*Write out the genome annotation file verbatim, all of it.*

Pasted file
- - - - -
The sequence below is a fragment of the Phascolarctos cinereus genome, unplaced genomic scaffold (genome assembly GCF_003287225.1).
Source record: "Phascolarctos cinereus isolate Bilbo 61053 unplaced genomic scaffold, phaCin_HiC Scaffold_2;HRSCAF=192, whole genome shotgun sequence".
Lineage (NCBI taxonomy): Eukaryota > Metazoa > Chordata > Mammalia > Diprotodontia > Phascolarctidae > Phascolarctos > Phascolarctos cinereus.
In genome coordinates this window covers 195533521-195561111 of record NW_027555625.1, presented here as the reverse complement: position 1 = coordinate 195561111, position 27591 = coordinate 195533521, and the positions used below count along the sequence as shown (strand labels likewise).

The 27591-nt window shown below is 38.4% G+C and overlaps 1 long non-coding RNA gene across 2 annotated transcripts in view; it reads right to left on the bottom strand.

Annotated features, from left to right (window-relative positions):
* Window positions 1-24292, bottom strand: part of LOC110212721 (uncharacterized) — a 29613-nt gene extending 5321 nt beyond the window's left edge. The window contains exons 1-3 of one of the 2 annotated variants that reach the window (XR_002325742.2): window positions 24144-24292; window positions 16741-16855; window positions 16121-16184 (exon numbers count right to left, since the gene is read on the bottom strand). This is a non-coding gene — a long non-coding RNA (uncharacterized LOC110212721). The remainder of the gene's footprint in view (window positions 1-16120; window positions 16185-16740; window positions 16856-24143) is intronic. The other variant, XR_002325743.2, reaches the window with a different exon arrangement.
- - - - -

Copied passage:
The sequence below is a fragment of the Phascolarctos cinereus genome, unplaced genomic scaffold (genome assembly GCF_003287225.1).
Source record: "Phascolarctos cinereus isolate Bilbo 61053 unplaced genomic scaffold, phaCin_HiC Scaffold_2;HRSCAF=192, whole genome shotgun sequence".
Lineage (NCBI taxonomy): Eukaryota > Metazoa > Chordata > Mammalia > Diprotodontia > Phascolarctidae > Phascolarctos > Phascolarctos cinereus.
In genome coordinates this window covers 195533521-195561111 of record NW_027555625.1, presented here as the reverse complement: position 1 = coordinate 195561111, position 27591 = coordinate 195533521, and the positions used below count along the sequence as shown (strand labels likewise).

The 27591-nt window shown below is 38.4% G+C and overlaps 1 long non-coding RNA gene across 2 annotated transcripts in view; it reads right to left on the bottom strand.

Annotated features, from left to right (window-relative positions):
* Window positions 1-24292, bottom strand: part of LOC110212721 (uncharacterized) — a 29613-nt gene extending 5321 nt beyond the window's left edge. The window contains exons 1-3 of one of the 2 annotated variants that reach the window (XR_002325742.2): window positions 24144-24292; window positions 16741-16855; window positions 16121-16184 (exon numbers count right to left, since the gene is read on the bottom strand). This is a non-coding gene — a long non-coding RNA (uncharacterized LOC110212721). The remainder of the gene's footprint in view (window positions 1-16120; window positions 16185-16740; window positions 16856-24143) is intronic. The other variant, XR_002325743.2, reaches the window with a different exon arrangement.